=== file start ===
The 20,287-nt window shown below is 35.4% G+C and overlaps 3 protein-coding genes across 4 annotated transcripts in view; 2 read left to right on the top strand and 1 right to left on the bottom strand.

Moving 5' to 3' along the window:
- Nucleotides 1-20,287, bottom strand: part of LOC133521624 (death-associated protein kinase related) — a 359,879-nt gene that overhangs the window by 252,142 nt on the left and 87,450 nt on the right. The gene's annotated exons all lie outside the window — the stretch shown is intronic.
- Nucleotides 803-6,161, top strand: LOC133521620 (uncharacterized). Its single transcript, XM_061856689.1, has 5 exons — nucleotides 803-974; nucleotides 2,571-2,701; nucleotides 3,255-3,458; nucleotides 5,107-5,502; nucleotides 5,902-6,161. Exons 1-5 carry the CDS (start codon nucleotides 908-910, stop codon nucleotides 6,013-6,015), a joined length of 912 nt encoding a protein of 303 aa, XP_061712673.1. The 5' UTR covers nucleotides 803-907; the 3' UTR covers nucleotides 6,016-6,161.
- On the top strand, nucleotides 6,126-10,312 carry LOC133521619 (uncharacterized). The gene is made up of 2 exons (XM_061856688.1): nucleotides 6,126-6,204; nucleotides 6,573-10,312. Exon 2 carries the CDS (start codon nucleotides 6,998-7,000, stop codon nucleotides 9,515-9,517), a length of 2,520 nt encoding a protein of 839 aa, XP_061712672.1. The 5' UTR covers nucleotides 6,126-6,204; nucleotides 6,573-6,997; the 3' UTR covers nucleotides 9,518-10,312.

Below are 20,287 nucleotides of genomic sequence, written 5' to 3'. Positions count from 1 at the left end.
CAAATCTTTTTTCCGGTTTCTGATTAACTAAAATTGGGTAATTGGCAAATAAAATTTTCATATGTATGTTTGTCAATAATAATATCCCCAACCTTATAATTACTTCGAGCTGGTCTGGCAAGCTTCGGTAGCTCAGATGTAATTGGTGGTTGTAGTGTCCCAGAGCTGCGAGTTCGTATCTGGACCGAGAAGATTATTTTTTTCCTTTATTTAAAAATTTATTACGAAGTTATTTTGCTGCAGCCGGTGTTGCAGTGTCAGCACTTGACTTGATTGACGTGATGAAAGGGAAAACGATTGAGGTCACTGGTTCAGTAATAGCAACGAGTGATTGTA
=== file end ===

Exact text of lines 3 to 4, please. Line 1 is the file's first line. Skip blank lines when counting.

- Nucleotides 1-20,287, bottom strand: part of LOC133521624 (death-associated protein kinase related) — a 359,879-nt gene that overhangs the window by 252,142 nt on the left and 87,450 nt on the right. The gene's annotated exons all lie outside the window — the stretch shown is intronic.
- Nucleotides 803-6,161, top strand: LOC133521620 (uncharacterized). Its single transcript, XM_061856689.1, has 5 exons — nucleotides 803-974; nucleotides 2,571-2,701; nucleotides 3,255-3,458; nucleotides 5,107-5,502; nucleotides 5,902-6,161. Exons 1-5 carry the CDS (start codon nucleotides 908-910, stop codon nucleotides 6,013-6,015), a joined length of 912 nt encoding a protein of 303 aa, XP_061712673.1. The 5' UTR covers nucleotides 803-907; the 3' UTR covers nucleotides 6,016-6,161.